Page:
Good for the Environment, Good for You: Show Your Home’s True Colors with a Green Roof 

The grass is always greener on the other side of the. . . roof? Green roofs are becoming a common sight in the D.C. area, and for good reason. 

While we usually think about kitchens or decks when we hear “home renovations, here’s a look at why a green roof may be an excellent choice for your next home improvement project. 

Figure 1: Green roof on the American Society for Landscape Architecture, Washington DC Photo credit: DOEE

What is a green roof?

A green roof is a roof partially or entirely covered with plants and soil. It called green because, well, grass is green. But the name also implies all the ecological benefits of a green roof, as we’ll explore below.

While all you see from above is the vegetation and soil, a green roof is actually a complex, multi-layered system. Different structures may require additional components, but the basics are a:

  • high quality waterproofing
  • root repellent system
  • drainage system
  • filter membrane
  • lightweight growing medium
  • plants

Figure 2- Cross-section of a green roof. Illustration credit: Blank Space LLC.

There are two main types of green roofs: extensive and intensive. Extensive green roofs have less than six inches of soil and plants between 2’ and 3’. Intensive green roofs are much thicker. Plant heights are between 3’ and 15’, and the soil is at least 1’ deep.

Why consider a green roof? According to Touchstone owner, Ben Srigley, “green roofs can benefit a home in many ways, including energy efficiency, ecological conservation, and aesthetics.”

Green roofs are energy efficient

Green roofs can both lower your air conditioning bill in the summer and your heating bill in the winter. Let’s dive into a short science lesson to see how it works.

Think about walking outside barefoot in the summer. Step on the grass, and your feet will be comfortable. But step on the pavement and OUCH. The concrete is much hotter than the plants.

Like the concrete, roofing materials trap heat, but not moisture. The roof gets hot, and so does the building underneath it and air around it. This creates a phenomenon called “urban island heat effect.” Cities, full of concrete, steel, and asphalt, are considerably hotter than rural areas.

 “The annual mean air temperature of a city with 1 million people
or more can be 1.8–5.4°F warmer than its surroundings.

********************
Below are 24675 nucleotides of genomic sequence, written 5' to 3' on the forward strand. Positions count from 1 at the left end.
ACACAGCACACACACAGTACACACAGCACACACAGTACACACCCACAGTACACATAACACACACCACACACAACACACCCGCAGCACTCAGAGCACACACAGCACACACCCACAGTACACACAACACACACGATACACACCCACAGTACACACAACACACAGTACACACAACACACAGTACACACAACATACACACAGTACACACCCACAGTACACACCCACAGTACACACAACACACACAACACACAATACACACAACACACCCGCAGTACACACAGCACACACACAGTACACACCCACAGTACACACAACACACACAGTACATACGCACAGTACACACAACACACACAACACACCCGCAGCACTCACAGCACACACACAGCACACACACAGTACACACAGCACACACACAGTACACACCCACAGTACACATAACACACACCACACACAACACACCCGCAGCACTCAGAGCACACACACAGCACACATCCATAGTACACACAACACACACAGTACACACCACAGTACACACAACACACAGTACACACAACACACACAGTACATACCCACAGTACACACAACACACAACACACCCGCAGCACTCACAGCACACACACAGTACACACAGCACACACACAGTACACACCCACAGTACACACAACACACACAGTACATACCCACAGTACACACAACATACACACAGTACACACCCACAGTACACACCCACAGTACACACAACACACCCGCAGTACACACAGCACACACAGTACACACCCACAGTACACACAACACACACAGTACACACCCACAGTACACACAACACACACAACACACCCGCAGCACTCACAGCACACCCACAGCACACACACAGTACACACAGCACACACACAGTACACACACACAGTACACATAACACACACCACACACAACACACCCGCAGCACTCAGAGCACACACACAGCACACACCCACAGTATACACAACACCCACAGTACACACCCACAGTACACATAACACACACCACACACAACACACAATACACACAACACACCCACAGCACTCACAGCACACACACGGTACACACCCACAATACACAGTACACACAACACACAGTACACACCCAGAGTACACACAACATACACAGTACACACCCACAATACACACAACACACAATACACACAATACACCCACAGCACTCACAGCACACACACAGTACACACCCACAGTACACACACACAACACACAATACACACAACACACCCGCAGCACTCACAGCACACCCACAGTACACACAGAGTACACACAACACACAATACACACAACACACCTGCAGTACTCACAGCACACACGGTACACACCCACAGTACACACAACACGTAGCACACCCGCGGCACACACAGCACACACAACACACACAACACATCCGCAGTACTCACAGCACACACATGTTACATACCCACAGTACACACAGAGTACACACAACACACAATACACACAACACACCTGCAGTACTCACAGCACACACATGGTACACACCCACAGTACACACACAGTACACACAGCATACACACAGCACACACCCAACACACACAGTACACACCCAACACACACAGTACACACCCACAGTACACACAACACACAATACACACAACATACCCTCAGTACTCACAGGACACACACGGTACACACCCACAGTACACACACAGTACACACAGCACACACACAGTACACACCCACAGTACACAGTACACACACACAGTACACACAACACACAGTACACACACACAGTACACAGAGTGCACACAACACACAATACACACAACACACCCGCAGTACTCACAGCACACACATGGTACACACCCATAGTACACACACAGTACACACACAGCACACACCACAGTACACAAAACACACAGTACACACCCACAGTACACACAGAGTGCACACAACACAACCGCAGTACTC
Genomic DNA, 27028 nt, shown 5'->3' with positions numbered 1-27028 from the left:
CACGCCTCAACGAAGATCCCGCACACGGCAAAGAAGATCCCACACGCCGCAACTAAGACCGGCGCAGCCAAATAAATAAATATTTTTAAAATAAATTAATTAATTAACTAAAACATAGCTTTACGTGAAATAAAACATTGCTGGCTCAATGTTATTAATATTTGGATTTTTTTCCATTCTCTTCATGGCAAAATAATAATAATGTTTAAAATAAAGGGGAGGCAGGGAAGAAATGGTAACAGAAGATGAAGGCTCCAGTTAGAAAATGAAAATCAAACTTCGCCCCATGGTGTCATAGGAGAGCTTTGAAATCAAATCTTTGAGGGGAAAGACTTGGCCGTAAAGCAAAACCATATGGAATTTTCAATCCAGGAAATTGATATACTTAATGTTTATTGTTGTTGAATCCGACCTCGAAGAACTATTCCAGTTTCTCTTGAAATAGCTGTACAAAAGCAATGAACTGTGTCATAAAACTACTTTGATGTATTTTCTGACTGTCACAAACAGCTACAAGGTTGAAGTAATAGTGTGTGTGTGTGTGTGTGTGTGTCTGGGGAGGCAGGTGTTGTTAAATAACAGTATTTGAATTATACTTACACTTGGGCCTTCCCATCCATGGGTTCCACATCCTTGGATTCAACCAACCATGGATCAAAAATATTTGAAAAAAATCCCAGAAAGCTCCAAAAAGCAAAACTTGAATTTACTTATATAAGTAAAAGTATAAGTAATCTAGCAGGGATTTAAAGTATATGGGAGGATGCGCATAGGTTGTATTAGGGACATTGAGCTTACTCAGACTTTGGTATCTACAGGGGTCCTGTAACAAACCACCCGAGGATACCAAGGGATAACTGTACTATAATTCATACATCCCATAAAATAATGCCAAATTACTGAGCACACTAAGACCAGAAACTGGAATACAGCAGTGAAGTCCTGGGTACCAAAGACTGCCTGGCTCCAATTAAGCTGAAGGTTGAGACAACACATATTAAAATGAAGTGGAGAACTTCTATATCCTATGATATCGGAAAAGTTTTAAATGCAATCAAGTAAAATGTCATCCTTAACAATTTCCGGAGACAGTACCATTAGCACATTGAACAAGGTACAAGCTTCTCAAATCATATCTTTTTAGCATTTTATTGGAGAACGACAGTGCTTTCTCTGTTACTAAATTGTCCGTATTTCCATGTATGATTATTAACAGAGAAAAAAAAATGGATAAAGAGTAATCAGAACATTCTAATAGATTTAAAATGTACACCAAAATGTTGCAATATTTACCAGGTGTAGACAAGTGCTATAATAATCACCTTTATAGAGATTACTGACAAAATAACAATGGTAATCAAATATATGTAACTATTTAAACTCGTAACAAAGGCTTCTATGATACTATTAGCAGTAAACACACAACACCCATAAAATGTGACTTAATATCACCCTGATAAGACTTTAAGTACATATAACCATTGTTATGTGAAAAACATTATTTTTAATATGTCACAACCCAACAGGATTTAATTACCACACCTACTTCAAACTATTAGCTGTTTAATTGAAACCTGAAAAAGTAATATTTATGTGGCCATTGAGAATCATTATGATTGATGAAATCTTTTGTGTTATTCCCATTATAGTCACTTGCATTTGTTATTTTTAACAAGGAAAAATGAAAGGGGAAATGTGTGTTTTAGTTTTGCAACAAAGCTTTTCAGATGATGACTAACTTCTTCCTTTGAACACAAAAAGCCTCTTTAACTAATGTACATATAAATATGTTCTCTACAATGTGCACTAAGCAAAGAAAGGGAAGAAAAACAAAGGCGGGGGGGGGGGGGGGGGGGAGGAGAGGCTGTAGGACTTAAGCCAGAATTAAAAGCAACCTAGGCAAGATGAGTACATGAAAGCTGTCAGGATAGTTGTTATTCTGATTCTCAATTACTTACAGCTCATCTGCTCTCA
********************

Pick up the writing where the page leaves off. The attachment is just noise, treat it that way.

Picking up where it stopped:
In the evening, the difference can be as high as 22°F.”

Plants, on the other hand, have a natural air conditioning mechanism called “transpiration.”

Plants take in water through their roots. They use a small percentage of the water for their own growth and metabolism and store the rest in their leaves and stems. When the plant absorbs or creates heat (through photosynthesis), the water evaporates out of small holes in the leaves, cooling off the surrounding air.

Figure 3: Green roof on the US Coast Guard Headquarters, Washington DC Photo credit: US GSA

Covering your roof with plants cools off the surrounding air and the entire building. You pay less for air conditioning. And in the winter, the extra bulk of the green roof system insulates the building, lowering your heating costs.

“Research published by the National Research Council of Canada found
that an extensive green roof reduced the daily energy demand
for air conditioning in the summer by over 75% (Liu 2003).
Green Roofs for Healthy Cities

Green roofs are good for the environment

Green roofs are generally good for conservation. They prolong the life of your roof and reduce the load on your HVAC system.

But their most significant effect on the environment is stormwater management. When rain falls on a conventional roof, it spills off, running through the streets into the gutters. As it travels back to the main waterways it collects “gasoline, fertilizers, nitrogen, bacteria, pesticides, sediment, trash, metals, all kinds of harmful things and deposits them into the water,” explains Chase Coard, CEO of Ecospaces, a construction firm that specializes in green roofs.